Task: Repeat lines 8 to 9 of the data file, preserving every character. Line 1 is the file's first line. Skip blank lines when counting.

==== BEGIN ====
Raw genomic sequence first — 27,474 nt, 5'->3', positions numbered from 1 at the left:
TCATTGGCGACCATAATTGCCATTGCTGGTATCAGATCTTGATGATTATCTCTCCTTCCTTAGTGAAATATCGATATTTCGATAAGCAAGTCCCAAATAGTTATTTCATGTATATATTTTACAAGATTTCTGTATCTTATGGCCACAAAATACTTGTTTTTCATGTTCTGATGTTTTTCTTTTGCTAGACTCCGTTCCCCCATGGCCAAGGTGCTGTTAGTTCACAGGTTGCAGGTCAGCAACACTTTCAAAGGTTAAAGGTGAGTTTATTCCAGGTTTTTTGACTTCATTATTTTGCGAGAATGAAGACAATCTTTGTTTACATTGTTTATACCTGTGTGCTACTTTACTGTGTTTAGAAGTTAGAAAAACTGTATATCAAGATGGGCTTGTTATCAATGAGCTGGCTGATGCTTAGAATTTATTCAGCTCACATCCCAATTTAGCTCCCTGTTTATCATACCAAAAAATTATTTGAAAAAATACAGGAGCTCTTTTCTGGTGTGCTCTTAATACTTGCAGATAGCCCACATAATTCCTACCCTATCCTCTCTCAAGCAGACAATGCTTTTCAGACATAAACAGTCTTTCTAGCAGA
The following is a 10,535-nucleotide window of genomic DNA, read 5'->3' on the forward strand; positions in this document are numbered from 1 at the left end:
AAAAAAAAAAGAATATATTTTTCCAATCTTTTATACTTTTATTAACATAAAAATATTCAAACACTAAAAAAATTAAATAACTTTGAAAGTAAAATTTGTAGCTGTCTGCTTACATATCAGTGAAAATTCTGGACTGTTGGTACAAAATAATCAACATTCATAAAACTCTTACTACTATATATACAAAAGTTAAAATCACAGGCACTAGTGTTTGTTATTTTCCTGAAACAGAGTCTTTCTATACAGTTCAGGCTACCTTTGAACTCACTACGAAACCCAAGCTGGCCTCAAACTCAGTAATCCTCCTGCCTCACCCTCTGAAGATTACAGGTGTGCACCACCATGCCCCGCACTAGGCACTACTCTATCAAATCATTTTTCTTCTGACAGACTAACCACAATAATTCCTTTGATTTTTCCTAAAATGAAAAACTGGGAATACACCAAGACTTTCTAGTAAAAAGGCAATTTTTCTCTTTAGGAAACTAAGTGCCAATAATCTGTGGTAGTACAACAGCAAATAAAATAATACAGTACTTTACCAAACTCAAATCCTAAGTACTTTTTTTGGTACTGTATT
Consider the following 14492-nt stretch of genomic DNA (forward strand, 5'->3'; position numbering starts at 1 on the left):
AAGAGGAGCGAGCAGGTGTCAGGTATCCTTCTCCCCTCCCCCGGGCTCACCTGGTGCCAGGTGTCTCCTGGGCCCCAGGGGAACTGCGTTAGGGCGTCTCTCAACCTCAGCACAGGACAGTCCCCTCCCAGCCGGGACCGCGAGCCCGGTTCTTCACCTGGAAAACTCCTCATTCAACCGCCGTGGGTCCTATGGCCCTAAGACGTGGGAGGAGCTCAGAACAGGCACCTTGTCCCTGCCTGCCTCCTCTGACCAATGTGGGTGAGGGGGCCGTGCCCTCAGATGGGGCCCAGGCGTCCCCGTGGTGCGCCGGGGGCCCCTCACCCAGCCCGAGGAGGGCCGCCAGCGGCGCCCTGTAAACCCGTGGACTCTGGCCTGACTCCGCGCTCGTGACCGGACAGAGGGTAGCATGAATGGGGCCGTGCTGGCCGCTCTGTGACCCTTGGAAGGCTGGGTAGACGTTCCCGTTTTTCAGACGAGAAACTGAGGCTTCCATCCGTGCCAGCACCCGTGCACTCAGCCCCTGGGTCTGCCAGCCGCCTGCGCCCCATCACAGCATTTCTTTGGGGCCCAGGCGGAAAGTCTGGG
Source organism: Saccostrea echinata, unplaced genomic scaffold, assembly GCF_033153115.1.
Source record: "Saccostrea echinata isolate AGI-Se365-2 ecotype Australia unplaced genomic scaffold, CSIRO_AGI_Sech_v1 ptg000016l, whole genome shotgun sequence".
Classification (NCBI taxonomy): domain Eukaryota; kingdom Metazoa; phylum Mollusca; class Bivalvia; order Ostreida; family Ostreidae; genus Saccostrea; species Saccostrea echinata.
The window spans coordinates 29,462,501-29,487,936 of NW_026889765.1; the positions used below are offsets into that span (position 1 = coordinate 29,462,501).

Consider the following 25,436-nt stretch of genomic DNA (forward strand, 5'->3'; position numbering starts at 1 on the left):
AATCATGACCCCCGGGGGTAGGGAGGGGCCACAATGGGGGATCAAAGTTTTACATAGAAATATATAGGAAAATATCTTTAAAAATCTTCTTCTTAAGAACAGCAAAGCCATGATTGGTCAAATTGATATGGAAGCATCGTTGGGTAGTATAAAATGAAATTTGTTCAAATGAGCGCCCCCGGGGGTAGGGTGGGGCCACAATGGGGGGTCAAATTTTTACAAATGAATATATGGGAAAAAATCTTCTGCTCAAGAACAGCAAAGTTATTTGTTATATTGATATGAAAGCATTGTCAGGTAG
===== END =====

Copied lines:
Source record: "Saccostrea echinata isolate AGI-Se365-2 ecotype Australia unplaced genomic scaffold, CSIRO_AGI_Sech_v1 ptg000016l, whole genome shotgun sequence".
Classification (NCBI taxonomy): domain Eukaryota; kingdom Metazoa; phylum Mollusca; class Bivalvia; order Ostreida; family Ostreidae; genus Saccostrea; species Saccostrea echinata.